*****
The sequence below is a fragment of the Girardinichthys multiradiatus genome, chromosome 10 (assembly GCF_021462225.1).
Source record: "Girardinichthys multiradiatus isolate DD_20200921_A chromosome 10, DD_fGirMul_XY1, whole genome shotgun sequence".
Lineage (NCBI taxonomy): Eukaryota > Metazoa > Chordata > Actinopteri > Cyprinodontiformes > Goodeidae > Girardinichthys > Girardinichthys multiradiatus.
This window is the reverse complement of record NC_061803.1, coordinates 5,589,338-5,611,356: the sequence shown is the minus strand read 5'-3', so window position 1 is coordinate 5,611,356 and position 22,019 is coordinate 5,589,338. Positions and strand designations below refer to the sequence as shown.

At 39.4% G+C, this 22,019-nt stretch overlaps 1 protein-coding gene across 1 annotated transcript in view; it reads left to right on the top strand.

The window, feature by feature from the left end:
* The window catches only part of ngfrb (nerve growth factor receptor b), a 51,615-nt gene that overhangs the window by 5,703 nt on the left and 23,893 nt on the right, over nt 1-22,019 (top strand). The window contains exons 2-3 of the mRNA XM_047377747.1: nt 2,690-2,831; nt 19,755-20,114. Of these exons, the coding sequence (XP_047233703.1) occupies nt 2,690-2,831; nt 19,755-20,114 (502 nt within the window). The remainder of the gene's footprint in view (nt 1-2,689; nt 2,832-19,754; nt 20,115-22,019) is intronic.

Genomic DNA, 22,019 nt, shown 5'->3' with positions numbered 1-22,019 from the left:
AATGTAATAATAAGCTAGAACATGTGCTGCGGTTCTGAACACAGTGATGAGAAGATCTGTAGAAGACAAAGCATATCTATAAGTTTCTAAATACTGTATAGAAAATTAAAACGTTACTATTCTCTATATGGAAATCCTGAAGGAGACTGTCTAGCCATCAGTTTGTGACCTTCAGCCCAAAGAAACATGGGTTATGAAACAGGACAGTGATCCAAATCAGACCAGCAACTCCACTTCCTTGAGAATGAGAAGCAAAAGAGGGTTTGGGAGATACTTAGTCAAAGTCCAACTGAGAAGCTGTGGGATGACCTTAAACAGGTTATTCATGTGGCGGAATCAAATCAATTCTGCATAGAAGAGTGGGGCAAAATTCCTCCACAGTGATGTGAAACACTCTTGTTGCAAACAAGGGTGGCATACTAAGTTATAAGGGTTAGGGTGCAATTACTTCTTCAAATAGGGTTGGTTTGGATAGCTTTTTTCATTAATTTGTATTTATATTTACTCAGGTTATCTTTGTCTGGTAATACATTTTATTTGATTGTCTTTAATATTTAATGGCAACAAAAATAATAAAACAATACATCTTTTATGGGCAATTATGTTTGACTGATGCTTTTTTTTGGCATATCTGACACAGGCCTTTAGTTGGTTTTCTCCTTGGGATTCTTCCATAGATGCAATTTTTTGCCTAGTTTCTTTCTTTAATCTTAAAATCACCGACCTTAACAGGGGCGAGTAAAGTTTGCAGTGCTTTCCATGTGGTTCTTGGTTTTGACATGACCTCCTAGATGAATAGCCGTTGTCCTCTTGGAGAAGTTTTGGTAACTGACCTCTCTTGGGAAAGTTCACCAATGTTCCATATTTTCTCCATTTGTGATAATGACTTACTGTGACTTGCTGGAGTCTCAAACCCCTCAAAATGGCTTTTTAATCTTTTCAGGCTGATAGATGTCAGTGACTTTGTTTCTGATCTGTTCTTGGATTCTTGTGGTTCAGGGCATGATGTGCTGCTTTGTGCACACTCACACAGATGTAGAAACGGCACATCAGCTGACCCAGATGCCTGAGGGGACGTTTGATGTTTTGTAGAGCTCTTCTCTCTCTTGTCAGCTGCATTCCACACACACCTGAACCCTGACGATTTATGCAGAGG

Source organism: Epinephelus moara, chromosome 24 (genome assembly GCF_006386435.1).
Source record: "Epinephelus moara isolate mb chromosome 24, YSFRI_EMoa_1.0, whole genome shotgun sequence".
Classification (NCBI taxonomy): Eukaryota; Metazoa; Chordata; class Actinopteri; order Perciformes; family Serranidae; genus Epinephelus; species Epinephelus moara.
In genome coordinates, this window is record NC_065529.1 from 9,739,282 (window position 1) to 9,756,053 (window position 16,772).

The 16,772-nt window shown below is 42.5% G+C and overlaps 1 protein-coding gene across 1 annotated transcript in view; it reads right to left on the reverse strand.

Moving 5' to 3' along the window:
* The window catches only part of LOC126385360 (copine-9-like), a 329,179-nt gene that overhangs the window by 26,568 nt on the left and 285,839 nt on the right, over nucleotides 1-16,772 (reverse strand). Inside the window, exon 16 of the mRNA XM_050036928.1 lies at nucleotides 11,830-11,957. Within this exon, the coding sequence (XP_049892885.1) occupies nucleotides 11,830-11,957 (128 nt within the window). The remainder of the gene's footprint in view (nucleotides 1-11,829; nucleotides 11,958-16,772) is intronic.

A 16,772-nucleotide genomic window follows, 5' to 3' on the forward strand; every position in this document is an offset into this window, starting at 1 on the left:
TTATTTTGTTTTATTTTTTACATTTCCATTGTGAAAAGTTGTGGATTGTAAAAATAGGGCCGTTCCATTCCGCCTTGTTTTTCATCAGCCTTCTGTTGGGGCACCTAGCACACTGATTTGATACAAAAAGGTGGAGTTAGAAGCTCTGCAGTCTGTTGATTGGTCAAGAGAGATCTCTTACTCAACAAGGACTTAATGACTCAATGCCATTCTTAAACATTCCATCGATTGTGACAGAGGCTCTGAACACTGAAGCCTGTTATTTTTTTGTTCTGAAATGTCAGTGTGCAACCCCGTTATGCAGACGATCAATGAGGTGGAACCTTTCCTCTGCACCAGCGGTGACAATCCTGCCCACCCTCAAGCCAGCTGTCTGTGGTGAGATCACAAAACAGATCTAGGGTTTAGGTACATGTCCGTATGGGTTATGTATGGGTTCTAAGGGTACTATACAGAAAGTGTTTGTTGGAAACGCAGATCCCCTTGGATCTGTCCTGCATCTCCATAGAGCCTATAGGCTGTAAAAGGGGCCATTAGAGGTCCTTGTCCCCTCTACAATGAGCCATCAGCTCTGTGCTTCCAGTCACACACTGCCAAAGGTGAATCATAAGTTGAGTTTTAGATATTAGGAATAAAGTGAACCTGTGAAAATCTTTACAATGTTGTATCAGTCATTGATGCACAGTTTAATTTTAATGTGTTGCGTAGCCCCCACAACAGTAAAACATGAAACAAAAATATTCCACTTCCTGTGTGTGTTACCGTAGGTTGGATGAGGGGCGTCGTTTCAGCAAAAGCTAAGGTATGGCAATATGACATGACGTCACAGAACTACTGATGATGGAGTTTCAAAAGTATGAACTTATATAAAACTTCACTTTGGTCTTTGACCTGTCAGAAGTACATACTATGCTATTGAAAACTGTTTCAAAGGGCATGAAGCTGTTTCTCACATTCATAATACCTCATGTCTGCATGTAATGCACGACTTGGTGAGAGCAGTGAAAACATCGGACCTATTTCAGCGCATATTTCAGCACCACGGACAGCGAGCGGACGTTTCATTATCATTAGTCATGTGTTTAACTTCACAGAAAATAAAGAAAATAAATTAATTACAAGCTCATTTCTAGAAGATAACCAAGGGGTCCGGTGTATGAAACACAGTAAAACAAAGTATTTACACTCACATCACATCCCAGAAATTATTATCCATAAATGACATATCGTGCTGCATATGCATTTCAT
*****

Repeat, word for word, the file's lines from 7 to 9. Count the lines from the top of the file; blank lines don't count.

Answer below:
* The window catches only part of ngfrb (nerve growth factor receptor b), a 51,615-nt gene that overhangs the window by 5,703 nt on the left and 23,893 nt on the right, over nt 1-22,019 (top strand). The window contains exons 2-3 of the mRNA XM_047377747.1: nt 2,690-2,831; nt 19,755-20,114. Of these exons, the coding sequence (XP_047233703.1) occupies nt 2,690-2,831; nt 19,755-20,114 (502 nt within the window). The remainder of the gene's footprint in view (nt 1-2,689; nt 2,832-19,754; nt 20,115-22,019) is intronic.

Genomic DNA, 22,019 nt, shown 5'->3' with positions numbered 1-22,019 from the left:
AATGTAATAATAAGCTAGAACATGTGCTGCGGTTCTGAACACAGTGATGAGAAGATCTGTAGAAGACAAAGCATATCTATAAGTTTCTAAATACTGTATAGAAAATTAAAACGTTACTATTCTCTATATGGAAATCCTGAAGGAGACTGTCTAGCCATCAGTTTGTGACCTTCAGCCCAAAGAAACATGGGTTATGAAACAGGACAGTGATCCAAATCAGACCAGCAACTCCACTTCCTTGAGAATGAGAAGCAAAAGAGGGTTTGGGAGATACTTAGTCAAAGTCCAACTGAGAAGCTGTGGGATGACCTTAAACAGGTTATTCATGTGGCGGAATCAAATCAATTCTGCATAGAAGAGTGGGGCAAAATTCCTCCACAGTGATGTGAAACACTCTTGTTGCAAACAAGGGTGGCATACTAAGTTATAAGGGTTAGGGTGCAATTACTTCTTCAAATAGGGTTGGTTTGGATAGCTTTTTTCATTAATTTGTATTTATATTTACTCAGGTTATCTTTGTCTGGTAATACATTTTATTTGATTGTCTTTAATATTTAATGGCAACAAAAATAATAAAACAATACATCTTTTATGGGCAATTATGTTTGACTGATGCTTTTTTTTGGCATATCTGACACAGGCCTTTAGTTGGTTTTCTCCTTGGGATTCTTCCATAGATGCAATTTTTTGCCTAGTTTCTTTCTTTAATCTTAAAATCACCGACCTTAACAGGGGCGAGTAAAGTTTGCAGTGCTTTCCATGTGGTTCTTGGTTTTGACATGACCTCCTAGATGAATAGCCGTTGTCCTCTTGGAGAAGTTTTGGTAACTGACCTCTCTTGGGAAAGTTCACCAATGTTCCATATTTTCTCCATTTGTGATAATGACTTACTGTGACTTGCTGGAGTCTCAAACCCCTCAAAATGGCTTTTTAATCTTTTCAGGCTGATAGATGTCAGTGACTTTGTTTCTGATCTGTTCTTGGATTCTTGTGGTTCAGGGCATGATGTGCTGCTTTGTGCACACTCACACAGATGTAGAAACGGCACATCAGCTGACCCAGATGCCTGAGGGGACGTTTGATGTTTTGTAGAGCTCTTCTCTCTCTTGTCAGCTGCATTCCACACACACCTGAACCCTGACGATTTATGCAGAGG